It’s hard to write about the dogs when I’m not with the dogs, but I’ll try. I’m actually in a California hotel room recovering from my brief brush with Hollywood. If you’d like to read about that adventure, you can find it on my other blog, My Life In Paragraphs.
The drama continues with Oreo. Not that he’s creating any of it. It’s all in my heart and head as I wrestle with this decision of whether he should stay or he should go (the Clash song echoes in my head all day).
Already, Frankie is relaxing with Oreo’s presence. With an older, male dog in residence, he’s free to not be quite so anxious. Instead of clinging to me when I take him outside, he is wandering farther afield. He even ran off into the woods chasing squirrels and was ‘lost’ for over five minutes. That’s a first. Normally, he is hesitant to leave my sight.
He has taken to lounging on the living room sofa instead of standing vigilant at the front door watching and ready to sound the alarm at the sight of intruders (or the horses trotting around the field).
There are plenty of people who agree that having a larger, more mature, calm lead dog in the house will have a good impact on our pack. But the reality is this would be adding a 60-pound family member to an already over-busy household. Plus, there’s the question of is this the best place for Oreo. Can we give him the loving, happy life he so very much deserves?
So far, I haven’t seen a lot of change in Gracie, but she’s stayed fairly consistent through 130 foster dogs so I wouldn’t expect much change yet. It took her about four months to really accept Frankie as permanent. So far, she ignores Oreo’s invites to play, but at least she doesn’t growl at him, and he is nothing but respectful of her cold shoulder.
From my vantage point, it sure is nice to have a dog that welcomes everyone into our house without any coaxing or managing on my part. And wow, could there be a sweeter, more loving soul?
The fact that he is perfect on the leash and has better manners than my kids doesn’t hurt either. Each night when I tuck him in (it’s become a ritual), I ponder these things. We love him, but can we love him enough? And can I trust him to another family? This dog has come way too close to losing his life. He’s spent too much time waiting to live. And now he has to battle heartworms. I need to know that he is safe and loved and happy…forever.
Should he stay or should he go now….I still don’t know. So let’s talk about puppies…
The puppies are growing! Their eyes and ears are open and they tumble around the box with puppy growls and wagging tails. Too cute. Impossibly cute. Why is it that small things are cuter? These pups are nearly half the size of the other litters I’ve had. Which (I assume) means their messes will be half the size. Definitely a nice feature with smaller pups.
On Saturday, the whelping box wall was breached for the first time. I was at a book signing in Maryland and pulled the puppy cam up on my phone to show someone and to my surprise, I could see one of the pups running around outside the box! I called my husband (who was home) to alert him. He texted back: Actually there are three loose puppies!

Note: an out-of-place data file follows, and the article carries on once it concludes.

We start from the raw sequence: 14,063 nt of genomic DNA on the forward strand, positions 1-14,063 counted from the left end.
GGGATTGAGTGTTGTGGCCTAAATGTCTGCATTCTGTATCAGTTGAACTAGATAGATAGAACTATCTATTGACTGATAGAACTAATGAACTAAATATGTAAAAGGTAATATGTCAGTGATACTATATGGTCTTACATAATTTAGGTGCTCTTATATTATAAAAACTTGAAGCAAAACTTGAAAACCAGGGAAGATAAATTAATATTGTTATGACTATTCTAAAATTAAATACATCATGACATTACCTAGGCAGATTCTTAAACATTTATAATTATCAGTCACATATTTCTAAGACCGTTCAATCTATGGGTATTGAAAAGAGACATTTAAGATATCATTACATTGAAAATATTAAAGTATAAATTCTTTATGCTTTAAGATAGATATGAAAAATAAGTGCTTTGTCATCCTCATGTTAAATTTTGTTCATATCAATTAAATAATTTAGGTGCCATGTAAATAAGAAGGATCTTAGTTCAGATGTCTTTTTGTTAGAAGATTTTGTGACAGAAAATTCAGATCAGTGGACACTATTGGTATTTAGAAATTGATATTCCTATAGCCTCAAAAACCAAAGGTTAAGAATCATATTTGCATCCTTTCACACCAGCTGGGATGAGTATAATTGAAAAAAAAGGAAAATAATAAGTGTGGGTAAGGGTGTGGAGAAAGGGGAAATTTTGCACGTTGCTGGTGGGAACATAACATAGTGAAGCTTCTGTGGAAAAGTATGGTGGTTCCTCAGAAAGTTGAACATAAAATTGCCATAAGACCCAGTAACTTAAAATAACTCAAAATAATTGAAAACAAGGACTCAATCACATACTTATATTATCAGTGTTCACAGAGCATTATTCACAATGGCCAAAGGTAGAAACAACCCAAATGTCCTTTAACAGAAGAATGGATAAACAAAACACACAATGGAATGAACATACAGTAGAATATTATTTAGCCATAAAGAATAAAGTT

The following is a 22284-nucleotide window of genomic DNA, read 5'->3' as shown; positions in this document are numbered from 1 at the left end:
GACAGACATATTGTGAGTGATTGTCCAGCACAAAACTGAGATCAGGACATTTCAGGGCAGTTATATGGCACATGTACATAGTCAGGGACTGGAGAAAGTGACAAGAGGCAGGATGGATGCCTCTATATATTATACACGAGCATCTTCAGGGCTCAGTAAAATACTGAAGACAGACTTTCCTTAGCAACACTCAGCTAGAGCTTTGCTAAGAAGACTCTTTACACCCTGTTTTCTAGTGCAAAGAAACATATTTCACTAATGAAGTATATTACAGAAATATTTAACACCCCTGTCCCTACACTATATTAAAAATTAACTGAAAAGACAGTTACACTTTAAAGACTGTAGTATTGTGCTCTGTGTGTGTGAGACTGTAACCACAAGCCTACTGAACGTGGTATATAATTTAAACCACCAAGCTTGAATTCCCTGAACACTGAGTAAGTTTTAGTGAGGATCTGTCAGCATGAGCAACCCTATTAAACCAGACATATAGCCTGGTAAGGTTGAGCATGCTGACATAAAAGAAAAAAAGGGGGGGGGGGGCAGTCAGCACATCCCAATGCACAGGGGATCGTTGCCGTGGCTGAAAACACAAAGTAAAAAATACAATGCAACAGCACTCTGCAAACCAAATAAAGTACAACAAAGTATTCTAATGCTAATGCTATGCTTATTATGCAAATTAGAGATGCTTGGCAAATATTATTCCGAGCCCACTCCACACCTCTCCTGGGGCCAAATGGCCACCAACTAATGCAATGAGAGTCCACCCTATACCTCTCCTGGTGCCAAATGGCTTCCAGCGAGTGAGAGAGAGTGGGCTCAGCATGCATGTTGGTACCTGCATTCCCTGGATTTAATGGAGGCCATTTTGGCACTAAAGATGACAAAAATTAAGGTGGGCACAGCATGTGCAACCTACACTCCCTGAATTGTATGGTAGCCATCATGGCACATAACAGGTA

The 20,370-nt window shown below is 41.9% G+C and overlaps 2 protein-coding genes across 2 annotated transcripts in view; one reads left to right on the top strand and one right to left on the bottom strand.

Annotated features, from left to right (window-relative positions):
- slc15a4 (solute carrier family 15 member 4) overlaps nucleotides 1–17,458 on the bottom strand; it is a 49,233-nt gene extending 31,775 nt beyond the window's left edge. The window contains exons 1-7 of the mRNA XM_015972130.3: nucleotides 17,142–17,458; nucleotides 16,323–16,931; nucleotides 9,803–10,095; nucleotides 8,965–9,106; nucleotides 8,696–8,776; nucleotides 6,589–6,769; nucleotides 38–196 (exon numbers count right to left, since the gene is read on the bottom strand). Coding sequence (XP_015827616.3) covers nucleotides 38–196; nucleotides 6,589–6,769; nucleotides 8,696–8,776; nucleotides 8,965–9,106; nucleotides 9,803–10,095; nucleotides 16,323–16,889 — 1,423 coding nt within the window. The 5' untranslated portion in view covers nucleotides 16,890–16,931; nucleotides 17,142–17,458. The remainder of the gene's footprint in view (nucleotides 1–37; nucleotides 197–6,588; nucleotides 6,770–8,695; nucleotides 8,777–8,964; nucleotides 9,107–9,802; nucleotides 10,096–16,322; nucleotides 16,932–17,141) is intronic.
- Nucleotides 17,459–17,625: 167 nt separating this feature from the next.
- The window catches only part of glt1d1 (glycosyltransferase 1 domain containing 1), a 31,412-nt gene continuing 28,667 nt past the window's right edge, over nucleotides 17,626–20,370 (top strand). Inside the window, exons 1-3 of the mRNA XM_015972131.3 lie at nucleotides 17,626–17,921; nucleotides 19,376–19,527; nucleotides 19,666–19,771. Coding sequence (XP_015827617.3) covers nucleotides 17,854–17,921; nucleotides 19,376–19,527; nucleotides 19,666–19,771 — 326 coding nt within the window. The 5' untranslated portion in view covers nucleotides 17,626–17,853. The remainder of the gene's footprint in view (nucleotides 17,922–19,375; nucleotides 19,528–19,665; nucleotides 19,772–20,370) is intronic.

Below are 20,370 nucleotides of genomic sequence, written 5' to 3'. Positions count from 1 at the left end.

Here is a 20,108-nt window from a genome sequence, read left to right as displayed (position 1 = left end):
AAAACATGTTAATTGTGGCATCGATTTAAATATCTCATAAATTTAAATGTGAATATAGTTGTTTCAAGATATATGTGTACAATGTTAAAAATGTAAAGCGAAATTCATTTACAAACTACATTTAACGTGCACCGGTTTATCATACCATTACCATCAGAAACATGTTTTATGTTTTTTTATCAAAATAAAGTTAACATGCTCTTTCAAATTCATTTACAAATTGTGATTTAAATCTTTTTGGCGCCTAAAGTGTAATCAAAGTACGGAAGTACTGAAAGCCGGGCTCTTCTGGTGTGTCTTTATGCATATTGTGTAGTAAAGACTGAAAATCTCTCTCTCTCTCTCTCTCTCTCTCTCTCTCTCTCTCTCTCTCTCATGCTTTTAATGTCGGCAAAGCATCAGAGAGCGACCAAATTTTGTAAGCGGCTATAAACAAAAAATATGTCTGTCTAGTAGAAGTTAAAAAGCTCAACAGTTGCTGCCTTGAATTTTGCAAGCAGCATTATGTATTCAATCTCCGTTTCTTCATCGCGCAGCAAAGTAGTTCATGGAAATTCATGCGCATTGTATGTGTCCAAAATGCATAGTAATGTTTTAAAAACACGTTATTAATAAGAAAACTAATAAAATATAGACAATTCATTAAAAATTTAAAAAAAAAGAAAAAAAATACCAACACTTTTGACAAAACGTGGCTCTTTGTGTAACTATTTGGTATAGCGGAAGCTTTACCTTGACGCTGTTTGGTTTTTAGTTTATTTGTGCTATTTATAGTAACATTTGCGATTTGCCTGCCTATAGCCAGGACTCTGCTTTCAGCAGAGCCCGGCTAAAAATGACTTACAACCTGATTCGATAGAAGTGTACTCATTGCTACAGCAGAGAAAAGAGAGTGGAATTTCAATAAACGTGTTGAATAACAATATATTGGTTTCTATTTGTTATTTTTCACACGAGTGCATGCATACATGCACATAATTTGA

Up until now, we’ve kept one wall of the box folded in half so that Dixie can easily climb in and out with her bent hind leg, but I’m not sure why since Dixie has easily scaled the baby gate to escape the room. Nick raised the low wall, but maybe it’s time to think about moving them out of the box altogether.
I’m also happy that it’s time to start them on puppy food. I hope that this will mean Ramblin’ Man will begin to gain the traditional puppy belly that he’s yet to develop. He’s doing well, very feisty and playful, despite his skinny appearance (puppy fluff and black fur obscure it in pictures). He tends to end up on the bottom of the pile much too often.
I’ve given him lots of extra nursing time away from the others since Dixie stays out of the box except when nursing the horde, but he seems a bit ADD, going from nipple to nipple, staying less than thirty seconds on each. Even when he does settle on one, within minutes he’s asleep and falls off. His habits when feeding with the rest of the pups basically create a musical chairs effect. He gets off his nipple and someone else immediately grabs it and then he has to go in search of the available nipple since there are eight of them.
Everybody is enjoying real food — so hopefully next post I’ll have a different report on Ramblin’ Man.
I’m hoping to get Nancy here for a photo shoot soon, so we can do official portraits for everyone. Watch the Another Good Dog page for those photos.
If you’re a long-time reader of the blog (or you’ve read my book), here are a few pictures from the signing on Saturday. I had Zora Thurston Neale (from the Edith Wharton litter) with me and also Momma Bear! I’m hoping to add a page to the book’s website of the book alumni dogs signing at events. Collecting their signatures is a thing – at least one person brought her book to the White Marsh signing just to get more signatures.
I’ll be in Vienna, Virginia this Saturday at Bard’s Alley bookshop at 10:30am. I don’t have any dogs yet confirmed to sign with me, but Vienna is deep in the heart of OPH territory, so I’m hoping I’ll find a few to join me.
Thanks for reading!
If you’d like to know more about the book, Another Good Dog: One Family and Fifty Foster Dogs, check AnotherGoodDog.org, where you can find more pictures of the dogs from the book (and some of their happily-ever-after stories), information on fostering, the schedule of signings, and what you can do right now to help shelter animals!
If you’d like to know how you can volunteer, foster, adopt or donate with OPH, click here. And if you’d like more pictures and videos of my foster dogs past and present, be sure to join the Another Good Dog facebook group.
Released August 2018 from Pegasus Books and available for preorder now: